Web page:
DARTH VADER #15 / Writer: Charles Soule / Pencils: Giuseppe Camuncoli / Inks: Daniele Orlandini / Colors: David Curiel / Cover Artists: Giuseppe Camuncoli & Elia Bonetti / Letterer: VC’s Joe Caramagna / Publisher: Marvel Comics / Published April 25th, 2018
In Darth Vader #15, Darth Vader led an Imperial attack on the ocean world of Mon Cala. The Empire had tried to reason with King Lee-Char, but negotiations evolved into a full-scale invasion of the planet. In previous Darth Vader issues, it was revealed that a Jedi is working with the King against the Empire. Darth Vader #14 saw Vader and his Imperial forces nearly destroyed when the native Mon Calamari triggered a massive tidal wave forcing everything under the surface of the ocean planet. Vader was thought lost to the murky depths but it is not that easy to put down a Sith Lord.
Darth Vader #15 opened with Vader sinking, deep into the oceanic trench. His life-sustaining suit struggled to keep up with the crushing pressure, which brought him close to losing the source of his survival. As shown many times in the Darth Vader series, we saw just how powerful Vader truly is. He managed to pull himself off the ocean floor and found a creative way to use the local creatures to help him, their will bent to his through the dark side of the Force. The first few pages were almost completely dialogue-free, putting all of the narrative efforts on Giuseppe Camuncoli’s artwork to limited success.
Once returned to the surface, Vader showed anger that his Inquisitors bothered to save him instead of going after the Jedi on the planet. The king was then tortured until the location of the Jedi, Master Barr, was revealed. After this, Darth Vader #15 became a race to see who can get to the Jedi first. While Vader hunted, the Imperial forces recovered to launch battles anew.
It has felt to me like there has become a recurring trend amongst the current Star Wars comics. The writing is always good, varied in degrees of greatness. However, I often found the art of the books to be lacking. Charles Soule’s script captured the dark, twisted nature of Darth Vader alongside the action-adventure feel of the galaxy far, far away very well. This led us to sympathize with Vader, which was bolstered by how Darth Vader #15 was essentially him trying to survive in the hostile environment of the planet.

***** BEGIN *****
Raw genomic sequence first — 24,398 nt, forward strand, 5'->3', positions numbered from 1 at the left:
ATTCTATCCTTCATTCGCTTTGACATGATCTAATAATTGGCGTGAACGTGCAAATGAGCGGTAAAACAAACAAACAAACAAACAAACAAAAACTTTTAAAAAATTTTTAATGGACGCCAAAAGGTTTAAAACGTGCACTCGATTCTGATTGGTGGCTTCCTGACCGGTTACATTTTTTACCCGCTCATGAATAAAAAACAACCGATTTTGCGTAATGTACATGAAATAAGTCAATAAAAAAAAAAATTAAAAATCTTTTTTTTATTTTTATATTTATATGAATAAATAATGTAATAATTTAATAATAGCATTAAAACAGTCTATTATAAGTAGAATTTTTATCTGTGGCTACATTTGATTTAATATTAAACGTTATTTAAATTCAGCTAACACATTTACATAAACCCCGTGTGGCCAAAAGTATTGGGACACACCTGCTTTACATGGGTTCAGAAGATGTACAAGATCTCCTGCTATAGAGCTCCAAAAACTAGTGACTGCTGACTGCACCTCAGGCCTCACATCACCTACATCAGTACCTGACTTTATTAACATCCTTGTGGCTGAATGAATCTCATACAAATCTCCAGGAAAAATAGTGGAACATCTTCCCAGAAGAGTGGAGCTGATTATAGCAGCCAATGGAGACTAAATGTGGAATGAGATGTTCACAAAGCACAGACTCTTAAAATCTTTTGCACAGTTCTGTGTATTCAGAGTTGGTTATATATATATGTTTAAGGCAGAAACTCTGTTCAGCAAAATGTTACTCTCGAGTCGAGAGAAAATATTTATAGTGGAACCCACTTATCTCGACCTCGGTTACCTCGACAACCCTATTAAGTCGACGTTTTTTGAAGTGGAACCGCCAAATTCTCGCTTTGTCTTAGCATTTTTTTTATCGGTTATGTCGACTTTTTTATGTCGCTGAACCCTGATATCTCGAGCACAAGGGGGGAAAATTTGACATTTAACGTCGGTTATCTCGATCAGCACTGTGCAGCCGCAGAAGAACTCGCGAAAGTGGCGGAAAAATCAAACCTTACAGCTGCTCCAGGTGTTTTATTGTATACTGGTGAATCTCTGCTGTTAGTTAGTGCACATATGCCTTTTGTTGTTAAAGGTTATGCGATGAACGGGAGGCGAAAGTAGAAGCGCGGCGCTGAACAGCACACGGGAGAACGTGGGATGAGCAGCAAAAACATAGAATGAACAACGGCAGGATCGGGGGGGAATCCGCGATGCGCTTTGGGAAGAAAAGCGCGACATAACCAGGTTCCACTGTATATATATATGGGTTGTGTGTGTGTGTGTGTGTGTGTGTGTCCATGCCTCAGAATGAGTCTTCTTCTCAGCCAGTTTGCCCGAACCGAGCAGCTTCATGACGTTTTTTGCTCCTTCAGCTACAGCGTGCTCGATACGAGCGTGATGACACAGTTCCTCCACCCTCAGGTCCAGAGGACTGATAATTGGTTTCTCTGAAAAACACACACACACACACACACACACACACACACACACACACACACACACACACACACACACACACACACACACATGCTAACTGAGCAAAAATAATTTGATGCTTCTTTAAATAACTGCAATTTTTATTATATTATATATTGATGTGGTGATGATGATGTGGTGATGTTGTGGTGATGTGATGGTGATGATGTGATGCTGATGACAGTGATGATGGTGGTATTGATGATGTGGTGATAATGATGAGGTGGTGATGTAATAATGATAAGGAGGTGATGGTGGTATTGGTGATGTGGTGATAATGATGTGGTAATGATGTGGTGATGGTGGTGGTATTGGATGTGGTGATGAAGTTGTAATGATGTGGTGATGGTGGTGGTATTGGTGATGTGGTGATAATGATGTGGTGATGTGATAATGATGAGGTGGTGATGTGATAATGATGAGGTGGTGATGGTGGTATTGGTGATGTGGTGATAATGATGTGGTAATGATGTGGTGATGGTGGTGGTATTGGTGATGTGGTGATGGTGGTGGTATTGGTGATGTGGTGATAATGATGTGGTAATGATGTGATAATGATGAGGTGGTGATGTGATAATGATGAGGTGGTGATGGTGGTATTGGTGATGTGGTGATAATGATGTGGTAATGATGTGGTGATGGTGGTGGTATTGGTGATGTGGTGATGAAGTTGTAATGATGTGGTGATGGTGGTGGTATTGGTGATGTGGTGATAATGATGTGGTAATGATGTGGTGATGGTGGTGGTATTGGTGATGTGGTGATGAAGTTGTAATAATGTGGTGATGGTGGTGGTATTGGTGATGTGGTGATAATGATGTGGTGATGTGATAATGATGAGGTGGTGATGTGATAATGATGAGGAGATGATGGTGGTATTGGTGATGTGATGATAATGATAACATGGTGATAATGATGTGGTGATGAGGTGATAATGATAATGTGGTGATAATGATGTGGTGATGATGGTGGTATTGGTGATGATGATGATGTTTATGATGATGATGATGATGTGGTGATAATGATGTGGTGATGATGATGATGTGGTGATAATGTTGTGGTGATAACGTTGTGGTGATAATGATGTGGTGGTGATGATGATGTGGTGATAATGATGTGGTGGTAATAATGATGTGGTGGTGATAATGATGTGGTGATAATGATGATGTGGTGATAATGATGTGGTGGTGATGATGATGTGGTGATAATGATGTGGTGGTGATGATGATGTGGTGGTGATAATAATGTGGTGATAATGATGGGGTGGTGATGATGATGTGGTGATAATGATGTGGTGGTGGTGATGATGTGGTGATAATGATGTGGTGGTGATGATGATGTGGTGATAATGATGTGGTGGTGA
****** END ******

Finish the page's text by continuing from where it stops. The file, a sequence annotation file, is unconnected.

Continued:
Giuseppe Camuncoli’s pencils and layouts were great in the dialogue scenes, as were his character likenesses to the source material, especially for non-human characters. However, I read the action scenes of Darth Vader #15 several times over and was still left puzzled at times. The direction and layout were not always clear, as seen in an early scene, where Vader fought a giant squid. It showcased Vader’s will, but with no dialogue to guide the eye, it was difficult to follow the flow of the action. It kept me lingering on panels, long past a time that was ideal. The following scene with Vader and the Inquisitors was much better: you felt Vader’s anger and frustration in each panel, presented in an easy to follow manner. Working with a character like Darth Vader must be difficult for an artist because his face never changes, but Camuncoli did a very good job at projecting Vader’s mood and feelings, even in clustered action scenes.
Daniele Orlandini’s inks and David Curiel’s colors kept the story’s bright colors contrasted against the darkness of the subject matter and its titular character. They cheated a bit when it came to light sources, as the water has a limited effect in contorting light, despite Vader being stranded at the bottom of the ocean, but it was all to keep the issue visually exciting and interesting, so I forgave them.
Even with a few artistic problems, Darth Vader #15 continued to be an enjoyable read. I really enjoyed the connection between the Darth Vader title and the main Star Wars title right now. Darth Vader gave us the early days of the battle between the Mon Cala and the Empire, while Star Wars gave us the story 20 years later. Allowing reads to see both halves of the battle concurrently was a unique and bold approach by Marvel Comics.
Having a villain as the main character was and continues to be no easy task, but the creative team on Darth Vader #15 gave it their all to make a story about Darth Vader that honored his power levels and terror. If anything, their decision to put him at the center of the story made him all the more menacing. I’m excited to see how they will wrap up this story with the eventual confrontation between Darth Vader and Jedi Master Barr.
VERDICT: 4 Out Of 5